We cycled down The Mall to Trafalgar Square, down Northumberland Avenue to Embankment and all the way along to London Bridge and the Tower of London. It was a unique way to view all the major sights of the city: Whitehall, Nelson’s Column, St Paul’s Cathedral, The Houses of Parliament and the London Eye.

On the route back, Tim and I stopped in St James’s Park for 99s and spent time with a few of the 50,000 cyclists that took part.

St James’s Park

London Eye, from the park

Admiralty Arch

Onlooker

Hereby awarded the bridesmaid’s official Seal of Approval

For some reason, I thoroughly enjoyed London City this time around. I lived there before relocating to the Middle East in 1998, and had fun because I was 24 and it wasn’t Ireland and I was earning my first salary that wasn’t fake money. But after two years I was glad to move on.

After nine months in the Middle East, I passed through London. I felt completely displaced. The city doesn’t ever really change, but I had. Whilst on the surface the sights and smells were familiar, fundamentally they were not.

Since then I’ve visited London once or twice a year. I catch up with friends, sit in a park, do some shopping (mainly window-based), and look forward to leaving.

This time, it felt different. London is the same: the ever present soundtrack of sirens and car horns and wheezing bus brakes; the smell of horse dung and the acrid aroma of lightly sautéed rubber; the menacing stalk of accountants armed with The Financial Times. It is still possible to feel absolutely alone in the swarming hordes of commuters.

The Tube may be a miracle of underground engineering, but it remains a grimy pit. You are tackled to the ground by charging bankers trying to make the closing doors, and you’re thinking: “DUDE! There’s another train in ONE MINUTE! It’s not like your entire day – or the REST OF YOUR LIFE which, let’s face it, is going to be empty and meaningless ANYWAY – will be ruined if you don’t make this one.” And you still don’t say it out loud because that would be quite unspeakably, dreadfully, quintessentially rude; although the sequence of events leading to your broken collarbone and a crisp packet in your hair is not.

(I nearly talked myself out of how much I dug London there, but don’t worry: I’m back on track now.)

As usual I stayed with Róisín, who lives in Clapham with her fiancée, Tim. The day after I arrived, I arranged to meet Róis at St Bart’s Hospital. She provided Irish directions, which don’t work that well outside our homeland, so I was armed with my trusty A-Z.

When I emerged from Bank Tube Station, London looked fabulous and the bells of St Mary-le-Bow were tolling. I wandered down Cheapside breathing in the fresh carbon monoxide and marvelling at the architecture. After nine months living in a wilderness, I was completely unused to such volumes of people, and stumbled around like a human skittle, grinning like a blithering idiot high on the joys of life. It took five minutes on average to cross from one side of the pavement to the other.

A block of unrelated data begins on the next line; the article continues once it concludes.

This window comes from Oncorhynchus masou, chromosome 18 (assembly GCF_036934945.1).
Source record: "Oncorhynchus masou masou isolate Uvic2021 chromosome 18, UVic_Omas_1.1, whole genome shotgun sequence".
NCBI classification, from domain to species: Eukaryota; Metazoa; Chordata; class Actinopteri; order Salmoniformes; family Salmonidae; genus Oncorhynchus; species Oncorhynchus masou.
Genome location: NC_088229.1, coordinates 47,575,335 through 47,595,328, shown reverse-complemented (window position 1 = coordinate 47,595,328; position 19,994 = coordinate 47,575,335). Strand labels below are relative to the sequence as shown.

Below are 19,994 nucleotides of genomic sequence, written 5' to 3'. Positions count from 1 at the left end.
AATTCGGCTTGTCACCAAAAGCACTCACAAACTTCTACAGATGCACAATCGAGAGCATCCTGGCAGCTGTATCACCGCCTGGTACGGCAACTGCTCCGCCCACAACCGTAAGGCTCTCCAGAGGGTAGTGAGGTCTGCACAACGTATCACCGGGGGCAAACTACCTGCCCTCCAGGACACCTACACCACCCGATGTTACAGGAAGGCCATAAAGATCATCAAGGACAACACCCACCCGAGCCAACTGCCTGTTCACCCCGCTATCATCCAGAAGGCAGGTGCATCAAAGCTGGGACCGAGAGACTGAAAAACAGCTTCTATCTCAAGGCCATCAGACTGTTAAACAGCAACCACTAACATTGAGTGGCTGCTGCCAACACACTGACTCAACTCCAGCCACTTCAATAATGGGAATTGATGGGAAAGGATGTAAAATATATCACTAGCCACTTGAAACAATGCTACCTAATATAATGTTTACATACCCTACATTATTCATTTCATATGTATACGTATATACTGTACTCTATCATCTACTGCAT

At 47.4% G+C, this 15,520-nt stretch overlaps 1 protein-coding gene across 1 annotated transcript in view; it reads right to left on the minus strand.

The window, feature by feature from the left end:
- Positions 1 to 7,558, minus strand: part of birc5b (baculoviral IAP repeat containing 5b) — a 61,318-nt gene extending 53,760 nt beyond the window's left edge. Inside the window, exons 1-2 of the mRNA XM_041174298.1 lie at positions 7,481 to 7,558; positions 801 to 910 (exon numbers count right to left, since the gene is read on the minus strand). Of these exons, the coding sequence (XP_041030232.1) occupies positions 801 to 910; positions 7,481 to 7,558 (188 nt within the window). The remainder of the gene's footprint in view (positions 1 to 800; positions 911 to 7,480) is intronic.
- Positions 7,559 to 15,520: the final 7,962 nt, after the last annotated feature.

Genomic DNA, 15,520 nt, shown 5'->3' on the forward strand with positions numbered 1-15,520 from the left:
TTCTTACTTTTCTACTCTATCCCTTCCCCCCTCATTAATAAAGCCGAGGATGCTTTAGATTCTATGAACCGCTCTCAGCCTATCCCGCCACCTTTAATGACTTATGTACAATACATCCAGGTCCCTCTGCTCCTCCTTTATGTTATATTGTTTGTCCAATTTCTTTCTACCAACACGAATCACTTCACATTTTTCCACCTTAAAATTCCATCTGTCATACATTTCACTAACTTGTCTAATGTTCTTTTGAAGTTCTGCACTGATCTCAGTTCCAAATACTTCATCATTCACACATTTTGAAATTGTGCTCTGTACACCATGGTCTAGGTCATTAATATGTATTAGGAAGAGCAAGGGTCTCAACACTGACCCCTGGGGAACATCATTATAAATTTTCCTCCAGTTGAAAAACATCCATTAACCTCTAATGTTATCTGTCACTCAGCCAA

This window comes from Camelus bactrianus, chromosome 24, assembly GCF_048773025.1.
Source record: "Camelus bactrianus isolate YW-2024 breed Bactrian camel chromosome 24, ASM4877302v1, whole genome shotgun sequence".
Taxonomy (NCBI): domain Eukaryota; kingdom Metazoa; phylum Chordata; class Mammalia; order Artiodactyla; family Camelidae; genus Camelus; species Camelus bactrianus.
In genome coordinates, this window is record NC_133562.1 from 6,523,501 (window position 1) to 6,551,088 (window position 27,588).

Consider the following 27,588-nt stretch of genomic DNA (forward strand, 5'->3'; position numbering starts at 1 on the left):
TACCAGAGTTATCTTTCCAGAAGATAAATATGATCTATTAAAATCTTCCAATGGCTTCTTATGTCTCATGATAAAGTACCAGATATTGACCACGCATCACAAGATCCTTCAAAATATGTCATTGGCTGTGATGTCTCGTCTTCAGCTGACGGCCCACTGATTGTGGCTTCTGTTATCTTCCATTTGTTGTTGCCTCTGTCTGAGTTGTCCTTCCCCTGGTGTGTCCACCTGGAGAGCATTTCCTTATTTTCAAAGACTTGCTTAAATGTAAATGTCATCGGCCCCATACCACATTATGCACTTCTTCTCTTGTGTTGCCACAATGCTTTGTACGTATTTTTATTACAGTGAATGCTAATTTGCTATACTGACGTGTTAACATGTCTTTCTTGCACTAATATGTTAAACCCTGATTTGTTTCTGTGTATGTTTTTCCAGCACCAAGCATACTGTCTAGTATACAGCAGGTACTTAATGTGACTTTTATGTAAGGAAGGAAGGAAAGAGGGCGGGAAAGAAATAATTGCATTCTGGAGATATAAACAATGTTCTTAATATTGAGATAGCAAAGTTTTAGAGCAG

When I reached St Bart’s, I reached the centre of the hospital by way of an antiseptic labyrinth.  There is a small fountain in The Square, looking a bit shabby against a backdrop of scaffolding and skips. Yet as I sat on a cast iron bench mentally diagnosing passers by, with sparkles of sunshine playing on my face, I felt ridiculously and inexplicably pleased with myself.

Two days later I met my agent for lunch, then wandered through Regent’s Park: the Queen Mary’s Gardens, the Inner Circle and the boating lake. Then I sat under a tree wriggling my toes in the moist grass and deterring dogs from weeing on me (it’s easy as long as you don’t impersonate a lamppost).

My fabulous friend Róisín looks terrific and happier than I’ve seen her in years. Tim is terribly posh and rather English. Everything is ‘jolly good’, ‘quite so’ and ‘frightfully <insert choice of adjective of no less than four syllables, unless it is the word ‘shabby’>’. He always eats at the table, sits up straight, never talks with his mouth open and doesn’t throw food.

Róisín’s new yardstick for assessing people is Tim’s reaction to them. It quickly became apparent – to me, at least – that this unit of measurement is virtually useless because Tim likes EVERYBODY. His life closely resembles a musical. (I regret to say it often sounds like one too.)

Tim would almost be too good to be true, but for a sly sense of humour which is unexpected, bloodthirsty and occasionally vicious. Therefore, he is hereby awarded the bridesmaid’s official Seal of Approval

Chances are this is a building on Baker Street

Cheapside/Poultry

Door and mysterious package

Great taste in family

Sorry about the blogpost famine. Husband and I left Auckland for Dubai on Wednesday afternoon. It has been three and a quarter days of intense socialising and administration. I got in some swimming along the beach on Friday and Saturday morning; only 1000m, which was quite enough considering I haven’t swum since leaving Dubai last December, apart from the occasional skinny-dip in the Fairy Falls pools which hardly counts. Seems I’ve forgotten how to float.